Perlite is an amorphous aluminosilicate volcanic glass which, upon rapid controlled heating, expands into a foam material of low bulk density. Perlite deposits are normally exploited by means of low-cost open-pit mining methods followed by in-situ milling and screening. Greece and Turkey are the world’s leading perlite producers, with an annual production in 2015 of 700,000 tons and 1,100,000 tons, respectively (22), while in Europe the annual production of perlite was estimated at about 1,935,000 tons in 2015 (22).

This paper deals with the characterization of perlite-based geopolymer pastes, using fine perlite as raw material. It studies the effects of the main synthesis parameters—such as perlite-to-activator ratio (S/L), NaOH and soluble silica concentrations in the activator, and curing temperature—on the setting time and rheological properties of the geopolymer pastes synthesized.

2. EXPERIMENTALTOP

2.1. MaterialsTOP

The raw materials used for the synthesis of geopolymer paste were fine perlite, sodium hydroxide, and a sodium silicate solution. The fine perlite originated from Imerys deposits on the Greek island of Milos. Table 1 shows the chemical analysis of this perlite on a dry basis, determined using a Xepos X-ray fluorescence spectrometer and X-LAB software. The main chemical components of the perlite used were found to be silicon, aluminum, sodium, and potassium, while magnesium and calcium were minor constituents. Loss on ignition was determined as the amount of perlite remaining after 1 h at 1100 °C.

Table 1. Chemical analysis of perlite
Oxides (%) w/w
Na2O MgO Al2O3 SiO2 K2O CaO Fe2O3 LOI TOTAL
3.70 1.45 13.56 67.21 4.85 1.11 2.27 5.54 99.69

Figure 1 shows the mineralogical analysis of the perlite used, which was determined by X-ray diffraction (XRD) on a Siemens D5000 diffractometer using Cu Kα radiation (λ = 1.5418 A) operating at 40kV, 30 mA, at 2θ range from 2° to 80° with a 0.02° sec−1 step. Fine perlite is an amorphous volcanic aluminosilicate glass that contains some crystalline phases, such as illite, feldspars (albite and anorthite), and quartz (23). Raw perlite is extremely fine, with a mean particle size of d50 = 6.87 μm measured on a Malvern laser particle size analyzer. Its skeletal density, measured with a Quantachrome Stereopycnometer, is 2433 kg/m3. Table 2 shows the surface characteristics, such as BET specific surface area and pore volume, measured by a Quantachrome Nova-1200 Ver 5.01 porosimeter.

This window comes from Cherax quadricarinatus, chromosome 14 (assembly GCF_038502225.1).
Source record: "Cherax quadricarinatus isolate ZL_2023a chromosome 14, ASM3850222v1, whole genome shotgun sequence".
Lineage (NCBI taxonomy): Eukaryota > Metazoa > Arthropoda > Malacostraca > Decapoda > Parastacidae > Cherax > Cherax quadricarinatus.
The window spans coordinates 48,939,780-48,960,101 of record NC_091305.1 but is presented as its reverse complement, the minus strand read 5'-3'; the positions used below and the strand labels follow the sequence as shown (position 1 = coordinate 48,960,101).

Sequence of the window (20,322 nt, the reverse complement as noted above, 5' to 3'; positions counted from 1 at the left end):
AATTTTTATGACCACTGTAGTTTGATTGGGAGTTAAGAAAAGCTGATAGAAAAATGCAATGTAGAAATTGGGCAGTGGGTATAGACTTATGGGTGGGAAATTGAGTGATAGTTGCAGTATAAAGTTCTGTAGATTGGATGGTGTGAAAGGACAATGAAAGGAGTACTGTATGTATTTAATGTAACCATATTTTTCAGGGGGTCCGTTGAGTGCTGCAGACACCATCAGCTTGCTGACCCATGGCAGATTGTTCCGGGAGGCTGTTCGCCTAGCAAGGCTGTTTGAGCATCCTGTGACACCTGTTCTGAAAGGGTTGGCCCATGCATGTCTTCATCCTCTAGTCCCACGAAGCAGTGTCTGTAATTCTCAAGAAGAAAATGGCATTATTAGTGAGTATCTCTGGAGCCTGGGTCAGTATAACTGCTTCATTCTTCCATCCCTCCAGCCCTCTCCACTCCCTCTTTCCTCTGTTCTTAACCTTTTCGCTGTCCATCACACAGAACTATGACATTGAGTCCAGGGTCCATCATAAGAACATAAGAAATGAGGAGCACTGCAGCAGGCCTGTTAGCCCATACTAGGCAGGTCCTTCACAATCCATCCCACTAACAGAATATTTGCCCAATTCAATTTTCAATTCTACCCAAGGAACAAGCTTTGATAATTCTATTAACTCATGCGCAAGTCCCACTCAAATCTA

Figure 1. X-ray diffractogram of perlite.

 
Table 2. Surface properties of perlite
Surface characteristics Value
Specific surface area (m2/g) 14.48
Total pore volume (cm3/g) 0.03
Average pore diameter (Å) 83.46
All pores diameter (Å) < 1060.79

The alkaline activator used for the synthesis of the geopolymer pastes was an aqueous sodium hydroxide and sodium silicate solution that was prepared by dissolving sodium hydroxide pellets (Merck Chemicals, 99 % purity) in deionized water and mixing this solution with the appropriate volume of sodium silicate solution (Merck Chemicals, extra purity). The characteristics of the sodium silicate solution used to study the effect of the initial Si concentration in the activating phase were 7.5–8.5 % Na2O, 25.5–28.5 % SiO2, and 1296–1396 kg/m3 at 20 °C.

2.2. Paste preparationTOP

The viscous geopolymer paste was prepared by mixing perlite with the alkaline activating solution using a mechanical stirrer for 5 minutes until a homogeneous mixture was obtained. The resulting paste was molded in appropriate open Teflon molds (5 cm cubes) and then cured at four different temperatures (50 °C, 70 °C, 90 °C, 100 °C). The maximum linear shrinkage observed in the final materials was 1 %. The NaOH concentration used in the alkaline activating solution ranged from 2 M to 12 M, and the solid to liquid ratio examined was 1.2–1.4 g/mL. The soluble silica concentration used in the activating phase ranged from 0.7 M to 2.7 M. After curing, the specimens were demolded and kept in a dry atmosphere.

2.3. Characterization testsTOP

The setting time of the geopolymer pastes was measured using a MATEST Vicat apparatus in accordance with EN 196-3:2005.

The viscosity of the geopolymer pastes was measured immediately after their preparation at ambient temperature using a Brookfield Viscometer LV+.

The hydrolytic stability of the solidified geopolymer pastes was determined by means of a dissolution test in deionized water. An aliquot of 2 g of solidified sample was totally immersed in 100 mL of deionized water and left in contact for 24 h at ambient temperature. Then, the solution was filtered and analyzed for its silicon and aluminum content using an inductively coupled plasma mass spectrometer. The remaining piece of the geopolymer was dried for 24 h at 100 °C and then weighed to determine the % weight loss (WL).